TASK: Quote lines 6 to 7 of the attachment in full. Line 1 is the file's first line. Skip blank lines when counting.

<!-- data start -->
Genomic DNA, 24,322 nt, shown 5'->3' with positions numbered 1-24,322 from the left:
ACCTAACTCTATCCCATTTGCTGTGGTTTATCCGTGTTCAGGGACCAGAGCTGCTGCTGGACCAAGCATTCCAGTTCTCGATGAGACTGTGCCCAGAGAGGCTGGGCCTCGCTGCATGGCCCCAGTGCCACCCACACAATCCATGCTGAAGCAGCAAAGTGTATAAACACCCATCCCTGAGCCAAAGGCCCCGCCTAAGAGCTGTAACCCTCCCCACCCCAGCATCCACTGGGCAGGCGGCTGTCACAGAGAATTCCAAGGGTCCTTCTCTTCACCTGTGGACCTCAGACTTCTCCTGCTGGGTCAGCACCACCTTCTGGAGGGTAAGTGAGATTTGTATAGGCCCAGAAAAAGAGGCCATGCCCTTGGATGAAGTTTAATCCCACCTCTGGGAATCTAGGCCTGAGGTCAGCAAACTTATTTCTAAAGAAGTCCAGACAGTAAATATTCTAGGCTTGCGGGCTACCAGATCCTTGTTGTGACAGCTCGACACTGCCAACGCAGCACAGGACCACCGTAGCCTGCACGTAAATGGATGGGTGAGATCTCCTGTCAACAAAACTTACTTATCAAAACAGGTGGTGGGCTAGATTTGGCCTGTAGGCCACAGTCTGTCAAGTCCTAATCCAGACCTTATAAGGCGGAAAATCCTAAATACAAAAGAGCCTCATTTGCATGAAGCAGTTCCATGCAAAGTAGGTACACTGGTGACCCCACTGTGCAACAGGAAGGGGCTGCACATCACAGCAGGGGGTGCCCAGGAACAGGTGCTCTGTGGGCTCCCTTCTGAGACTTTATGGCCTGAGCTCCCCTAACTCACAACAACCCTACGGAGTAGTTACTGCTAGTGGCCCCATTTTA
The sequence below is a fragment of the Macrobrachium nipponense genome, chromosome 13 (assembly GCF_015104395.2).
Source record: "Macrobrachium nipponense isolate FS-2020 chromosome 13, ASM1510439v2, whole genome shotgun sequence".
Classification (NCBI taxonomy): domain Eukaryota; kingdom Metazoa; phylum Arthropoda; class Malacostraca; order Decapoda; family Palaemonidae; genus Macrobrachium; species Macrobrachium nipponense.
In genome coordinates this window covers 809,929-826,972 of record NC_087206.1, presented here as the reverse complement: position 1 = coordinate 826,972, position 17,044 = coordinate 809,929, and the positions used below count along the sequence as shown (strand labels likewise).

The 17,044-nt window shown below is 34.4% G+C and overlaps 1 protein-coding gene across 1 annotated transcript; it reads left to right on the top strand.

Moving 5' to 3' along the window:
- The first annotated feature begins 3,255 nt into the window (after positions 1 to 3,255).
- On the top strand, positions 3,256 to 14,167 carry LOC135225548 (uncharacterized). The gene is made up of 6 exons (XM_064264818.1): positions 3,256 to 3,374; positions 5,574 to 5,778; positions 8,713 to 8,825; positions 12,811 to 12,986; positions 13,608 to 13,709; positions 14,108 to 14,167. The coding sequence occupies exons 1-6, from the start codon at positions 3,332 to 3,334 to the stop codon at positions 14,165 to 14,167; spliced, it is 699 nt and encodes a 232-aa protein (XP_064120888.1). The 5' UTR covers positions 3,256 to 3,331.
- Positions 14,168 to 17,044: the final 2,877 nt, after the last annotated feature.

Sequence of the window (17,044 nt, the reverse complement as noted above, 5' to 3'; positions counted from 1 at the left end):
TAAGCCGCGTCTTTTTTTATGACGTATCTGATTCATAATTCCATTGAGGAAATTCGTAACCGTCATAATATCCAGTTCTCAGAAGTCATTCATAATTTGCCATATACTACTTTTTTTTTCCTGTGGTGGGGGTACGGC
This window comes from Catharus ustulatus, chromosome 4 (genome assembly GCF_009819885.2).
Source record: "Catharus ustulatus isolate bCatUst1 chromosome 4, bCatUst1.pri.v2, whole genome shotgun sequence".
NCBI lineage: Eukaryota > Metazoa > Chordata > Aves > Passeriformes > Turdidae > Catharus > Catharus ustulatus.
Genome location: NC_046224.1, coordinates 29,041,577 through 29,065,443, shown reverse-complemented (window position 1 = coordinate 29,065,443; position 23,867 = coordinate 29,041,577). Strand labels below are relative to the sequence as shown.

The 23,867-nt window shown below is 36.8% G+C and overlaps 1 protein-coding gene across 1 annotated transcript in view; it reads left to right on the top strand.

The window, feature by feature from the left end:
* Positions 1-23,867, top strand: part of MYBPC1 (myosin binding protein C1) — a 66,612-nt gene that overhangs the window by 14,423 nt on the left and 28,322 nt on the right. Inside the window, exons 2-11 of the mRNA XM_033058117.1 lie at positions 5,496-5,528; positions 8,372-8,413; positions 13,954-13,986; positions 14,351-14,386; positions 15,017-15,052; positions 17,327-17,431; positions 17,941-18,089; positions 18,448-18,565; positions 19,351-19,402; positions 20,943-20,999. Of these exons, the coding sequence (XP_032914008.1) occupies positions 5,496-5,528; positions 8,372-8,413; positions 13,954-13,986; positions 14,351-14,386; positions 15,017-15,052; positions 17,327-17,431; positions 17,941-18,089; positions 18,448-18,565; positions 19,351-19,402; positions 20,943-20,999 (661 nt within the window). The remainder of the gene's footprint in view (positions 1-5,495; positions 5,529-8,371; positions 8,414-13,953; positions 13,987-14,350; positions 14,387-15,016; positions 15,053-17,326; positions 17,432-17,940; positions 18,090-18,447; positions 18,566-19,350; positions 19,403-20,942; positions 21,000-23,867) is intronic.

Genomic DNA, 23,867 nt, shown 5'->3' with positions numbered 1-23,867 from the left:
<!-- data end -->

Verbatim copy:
In genome coordinates this window covers 809,929-826,972 of record NC_087206.1, presented here as the reverse complement: position 1 = coordinate 826,972, position 17,044 = coordinate 809,929, and the positions used below count along the sequence as shown (strand labels likewise).

The 17,044-nt window shown below is 34.4% G+C and overlaps 1 protein-coding gene across 1 annotated transcript; it reads left to right on the top strand.